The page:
High-quality landing page hero shots should portray your product, service, desired outcome, or value proposition in action, in the real world, or as close to reality as possible. Simple.
Don’t make your visitors think too hard. Avoid art for the sake of art. And keep your visuals concrete.
For example, Dollar Shave Club uses their hero image to illustrate the products included in their $5 Razor Starter Set. Simple yet effective.
2. Make it relevant for some, irrelevant for others
A high-quality landing page hero shot should resonate immediately with your target audience while simultaneously signaling “This is not for me” to anyone else.
Your visitors make split-second decisions mainly influenced by their unconscious minds. If your hero shot doesn’t immediately bring clarity to who it’s for and who it’s not for, try again.
That also means matching your landing page hero shot with the messaging and creative that sent people there (i.e., message match).
For example, when you look at Allure’s Beauty Box hero shot, is there any question that it’s for people specifically interested in beauty?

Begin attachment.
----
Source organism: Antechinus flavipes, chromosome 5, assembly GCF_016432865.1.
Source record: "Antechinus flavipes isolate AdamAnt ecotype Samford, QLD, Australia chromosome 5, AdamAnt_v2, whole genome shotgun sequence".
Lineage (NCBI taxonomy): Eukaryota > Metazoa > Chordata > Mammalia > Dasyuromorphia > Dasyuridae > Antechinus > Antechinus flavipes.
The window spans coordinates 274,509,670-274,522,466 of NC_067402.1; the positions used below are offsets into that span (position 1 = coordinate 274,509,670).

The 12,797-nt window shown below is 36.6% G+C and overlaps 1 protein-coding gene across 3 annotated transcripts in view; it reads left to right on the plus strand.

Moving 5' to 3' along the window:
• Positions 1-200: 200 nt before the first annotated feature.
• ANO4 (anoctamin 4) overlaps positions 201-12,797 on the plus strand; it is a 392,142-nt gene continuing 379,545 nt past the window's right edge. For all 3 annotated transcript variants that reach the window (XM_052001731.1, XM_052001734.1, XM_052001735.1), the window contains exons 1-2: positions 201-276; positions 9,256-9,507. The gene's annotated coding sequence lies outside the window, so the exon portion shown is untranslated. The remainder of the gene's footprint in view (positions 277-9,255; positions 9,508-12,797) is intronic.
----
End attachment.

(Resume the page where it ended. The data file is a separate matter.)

3. Use it to add context
Your landing page hero shot lives to support your headline and subheading. Period.
Better yet, think of it as the visual representation of your value proposition.
That means your hero shot needs to bring to life the promise you make in your headline, not some promise you make elsewhere on the page.
For example, Canva adds context to their “creativity and productivity” headline with a product-focused hero shot that illustrates collaboration, templates, and design on the go (mobile app):
4. Imbue it with emotion
When we say emotional, we don’t mean moving someone to tears; we mean creating a positive feeling about your brand and offer.
A lot of it boils down to the quality of your graphic design—quality web design builds trust and establishes credibility.
But you can evoke positive feelings like trust, safety, happiness, and confidence directly from your hero shot by using choice imagery.
For example, Namogoo features a variety of happy-go-lucky “buyers,” as if to say, “This is what your customers will feel like after you start using Namogoo.”
By mirroring positive emotions associated with their value proposition’s “promised land,” Namogoo elicits positive emotions from its potential customers.